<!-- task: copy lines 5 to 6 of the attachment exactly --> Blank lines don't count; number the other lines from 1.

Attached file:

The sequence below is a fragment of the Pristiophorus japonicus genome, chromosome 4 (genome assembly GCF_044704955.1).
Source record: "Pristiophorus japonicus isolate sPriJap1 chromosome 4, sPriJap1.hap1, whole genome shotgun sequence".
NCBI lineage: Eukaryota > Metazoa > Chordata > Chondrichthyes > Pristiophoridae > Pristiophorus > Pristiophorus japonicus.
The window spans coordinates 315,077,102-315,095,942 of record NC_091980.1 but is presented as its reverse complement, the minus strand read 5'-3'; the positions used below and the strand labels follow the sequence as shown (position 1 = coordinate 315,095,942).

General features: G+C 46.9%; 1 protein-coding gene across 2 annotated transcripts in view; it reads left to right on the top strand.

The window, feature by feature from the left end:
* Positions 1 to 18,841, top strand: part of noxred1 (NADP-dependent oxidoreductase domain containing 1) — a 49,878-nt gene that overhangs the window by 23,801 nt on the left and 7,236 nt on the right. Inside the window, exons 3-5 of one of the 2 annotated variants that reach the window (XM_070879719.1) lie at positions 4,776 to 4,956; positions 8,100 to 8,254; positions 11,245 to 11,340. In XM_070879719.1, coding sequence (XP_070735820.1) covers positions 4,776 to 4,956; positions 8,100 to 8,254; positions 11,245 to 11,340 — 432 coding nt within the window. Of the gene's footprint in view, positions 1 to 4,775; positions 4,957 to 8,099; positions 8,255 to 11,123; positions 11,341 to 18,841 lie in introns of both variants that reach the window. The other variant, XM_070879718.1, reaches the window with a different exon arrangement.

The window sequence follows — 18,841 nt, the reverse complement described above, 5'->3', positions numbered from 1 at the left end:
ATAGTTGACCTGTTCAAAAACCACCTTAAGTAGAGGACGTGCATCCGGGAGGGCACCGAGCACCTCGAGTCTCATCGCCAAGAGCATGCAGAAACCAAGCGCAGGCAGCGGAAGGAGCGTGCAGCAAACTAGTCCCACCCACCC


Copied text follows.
General features: G+C 46.9%; 1 protein-coding gene across 2 annotated transcripts in view; it reads left to right on the top strand.

The window, feature by feature from the left end: